Cleaning oil finish
- Hi! My usual performance harp, which has a tung oil finish
on walnut and redwood, has accumulated a collection of water
spots, hand prints -- everything from my own from handling it
to sticky little kid handprints -- plus dust and grime
overlaying it all. What would be a good way to clean it? It
isn't in bad shape because I usually clean off whatever gets
on it fairly quickly, but the years have taken their toll.
(Could be much much worse. A friend who had just had her
pedal harp restored, including the gold leaf on the pillar
and soundboard, was playing an upscale restaurant gig where a
waiter tripped and spilled cheese sauce on the soundboard.)
Do you want to restore the harp to "like-new" appearance, or just clean it
up but allow it to age a bit?
To restore the original appearance: First, clean it with mineral spirits
and a soft rag. Get all the grime etc. off. Use 0000 steel wool or a fine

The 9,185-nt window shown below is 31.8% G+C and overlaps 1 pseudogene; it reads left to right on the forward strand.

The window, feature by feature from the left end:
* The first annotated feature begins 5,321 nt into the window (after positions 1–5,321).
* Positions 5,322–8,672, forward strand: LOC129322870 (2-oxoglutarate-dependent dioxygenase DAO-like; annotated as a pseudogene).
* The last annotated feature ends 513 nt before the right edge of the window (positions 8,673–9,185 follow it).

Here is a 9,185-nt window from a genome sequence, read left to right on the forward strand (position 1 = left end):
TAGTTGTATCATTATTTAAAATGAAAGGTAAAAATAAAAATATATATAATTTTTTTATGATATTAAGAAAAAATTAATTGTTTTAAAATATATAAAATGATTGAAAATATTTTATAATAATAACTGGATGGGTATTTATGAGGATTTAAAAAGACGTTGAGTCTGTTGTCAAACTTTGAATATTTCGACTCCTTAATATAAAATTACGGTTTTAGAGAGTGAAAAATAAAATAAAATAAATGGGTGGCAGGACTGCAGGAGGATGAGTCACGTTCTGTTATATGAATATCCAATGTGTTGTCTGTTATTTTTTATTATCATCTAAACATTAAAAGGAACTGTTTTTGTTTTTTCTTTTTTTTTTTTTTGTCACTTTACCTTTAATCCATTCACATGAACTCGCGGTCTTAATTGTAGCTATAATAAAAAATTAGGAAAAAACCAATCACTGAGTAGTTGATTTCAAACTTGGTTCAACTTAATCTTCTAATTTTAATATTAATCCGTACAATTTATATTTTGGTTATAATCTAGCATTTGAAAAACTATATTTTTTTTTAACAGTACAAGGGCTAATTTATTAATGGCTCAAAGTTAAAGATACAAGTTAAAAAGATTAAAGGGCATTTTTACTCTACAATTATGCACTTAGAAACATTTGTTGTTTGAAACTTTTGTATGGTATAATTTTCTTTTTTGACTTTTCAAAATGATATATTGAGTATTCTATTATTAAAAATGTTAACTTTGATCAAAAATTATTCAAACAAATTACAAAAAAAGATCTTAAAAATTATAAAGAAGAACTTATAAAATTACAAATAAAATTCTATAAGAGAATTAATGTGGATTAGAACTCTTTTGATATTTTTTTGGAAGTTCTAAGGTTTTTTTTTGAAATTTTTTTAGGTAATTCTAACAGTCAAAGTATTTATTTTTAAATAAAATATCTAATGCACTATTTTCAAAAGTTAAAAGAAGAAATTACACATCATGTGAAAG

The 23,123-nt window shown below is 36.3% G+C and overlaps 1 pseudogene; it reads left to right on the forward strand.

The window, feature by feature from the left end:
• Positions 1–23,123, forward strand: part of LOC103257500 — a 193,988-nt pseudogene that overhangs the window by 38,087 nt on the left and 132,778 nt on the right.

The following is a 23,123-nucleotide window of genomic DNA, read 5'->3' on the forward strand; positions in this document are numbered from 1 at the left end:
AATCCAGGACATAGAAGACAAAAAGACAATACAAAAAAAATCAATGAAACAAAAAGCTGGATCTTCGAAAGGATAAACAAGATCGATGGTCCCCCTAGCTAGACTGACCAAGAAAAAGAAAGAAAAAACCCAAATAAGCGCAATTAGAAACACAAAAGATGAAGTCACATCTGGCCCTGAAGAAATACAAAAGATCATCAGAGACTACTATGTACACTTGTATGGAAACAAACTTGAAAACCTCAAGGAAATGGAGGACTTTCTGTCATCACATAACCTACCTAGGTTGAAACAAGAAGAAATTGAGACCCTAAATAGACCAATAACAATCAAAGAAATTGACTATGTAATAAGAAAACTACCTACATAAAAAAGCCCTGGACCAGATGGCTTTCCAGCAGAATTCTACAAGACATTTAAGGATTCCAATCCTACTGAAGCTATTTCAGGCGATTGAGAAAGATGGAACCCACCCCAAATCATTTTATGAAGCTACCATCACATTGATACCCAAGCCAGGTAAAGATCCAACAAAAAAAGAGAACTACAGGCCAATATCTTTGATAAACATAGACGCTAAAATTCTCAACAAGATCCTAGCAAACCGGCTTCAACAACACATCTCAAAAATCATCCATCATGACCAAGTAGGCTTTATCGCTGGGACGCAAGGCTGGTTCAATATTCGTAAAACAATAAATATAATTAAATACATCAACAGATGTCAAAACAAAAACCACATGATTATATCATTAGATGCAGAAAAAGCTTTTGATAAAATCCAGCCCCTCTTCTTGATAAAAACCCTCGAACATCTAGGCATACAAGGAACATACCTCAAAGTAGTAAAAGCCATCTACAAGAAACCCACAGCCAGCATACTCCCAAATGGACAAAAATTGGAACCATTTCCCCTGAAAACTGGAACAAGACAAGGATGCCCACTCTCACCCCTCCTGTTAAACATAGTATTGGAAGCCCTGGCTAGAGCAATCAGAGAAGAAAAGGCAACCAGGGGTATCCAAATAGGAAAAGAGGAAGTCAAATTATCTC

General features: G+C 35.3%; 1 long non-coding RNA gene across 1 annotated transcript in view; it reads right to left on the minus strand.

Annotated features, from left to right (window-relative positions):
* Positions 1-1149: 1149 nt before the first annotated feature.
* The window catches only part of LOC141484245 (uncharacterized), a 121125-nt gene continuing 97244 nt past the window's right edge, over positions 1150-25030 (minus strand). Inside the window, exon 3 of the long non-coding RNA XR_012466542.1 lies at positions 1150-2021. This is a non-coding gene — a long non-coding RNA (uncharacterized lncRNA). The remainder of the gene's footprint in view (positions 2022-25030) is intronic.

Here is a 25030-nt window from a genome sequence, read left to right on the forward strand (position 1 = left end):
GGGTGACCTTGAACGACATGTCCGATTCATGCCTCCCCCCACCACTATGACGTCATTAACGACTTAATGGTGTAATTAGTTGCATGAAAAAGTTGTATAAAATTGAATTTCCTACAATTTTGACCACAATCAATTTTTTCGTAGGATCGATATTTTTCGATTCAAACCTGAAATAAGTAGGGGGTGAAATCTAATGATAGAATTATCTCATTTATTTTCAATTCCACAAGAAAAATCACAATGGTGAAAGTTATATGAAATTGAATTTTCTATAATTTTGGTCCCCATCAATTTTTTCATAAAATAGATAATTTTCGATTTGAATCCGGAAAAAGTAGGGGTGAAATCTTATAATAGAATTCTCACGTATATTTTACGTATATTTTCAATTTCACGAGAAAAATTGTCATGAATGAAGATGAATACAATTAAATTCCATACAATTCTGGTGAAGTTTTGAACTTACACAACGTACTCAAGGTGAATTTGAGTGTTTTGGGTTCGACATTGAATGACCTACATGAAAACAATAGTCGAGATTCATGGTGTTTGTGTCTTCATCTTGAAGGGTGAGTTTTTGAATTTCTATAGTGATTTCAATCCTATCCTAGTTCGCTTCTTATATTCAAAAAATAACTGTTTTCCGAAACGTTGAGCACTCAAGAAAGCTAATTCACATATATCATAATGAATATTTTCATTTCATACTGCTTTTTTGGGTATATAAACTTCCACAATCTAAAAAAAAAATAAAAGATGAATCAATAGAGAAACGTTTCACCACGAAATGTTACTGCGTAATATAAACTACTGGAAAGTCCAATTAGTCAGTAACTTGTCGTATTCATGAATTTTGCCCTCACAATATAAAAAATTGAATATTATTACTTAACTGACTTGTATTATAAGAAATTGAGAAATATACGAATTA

abrasive pad, but carefully. Then apply a thin coat of tung oil to renew
To clean it up without making it look new: Use a linseed oil/beeswax
mixture and 0000 steel wool to remove the grime and make the water spots
disappear. Polish with a soft rag. You can get a mixture just for this
purpose from Skidmore's: www.skidmores.com
Furniture and Accessories
For the Medievalist!
- Signy wrote:
>Hi! My usual performance harp, which has a tung oil finishUm, have you actually asked the harpmaker about this? Without debating
>on walnut and redwood, has accumulated a collection of water
>spots, hand prints -- everything from my own from handling it
>to sticky little kid handprints -- plus dust and grime
>overlaying it all. What would be a good way to clean it?
Sir Colin's usual good advice on such things, there may be good reasons
why a harpmaker would NOT use a tung oil finish on the soundboard. With
any musical instrument, the usual rules may not apply because the finish
is an important part of the acoustical properties of the instrument, as
well as its durability.
Johann von Drachenfels
(MKA John LaTorre)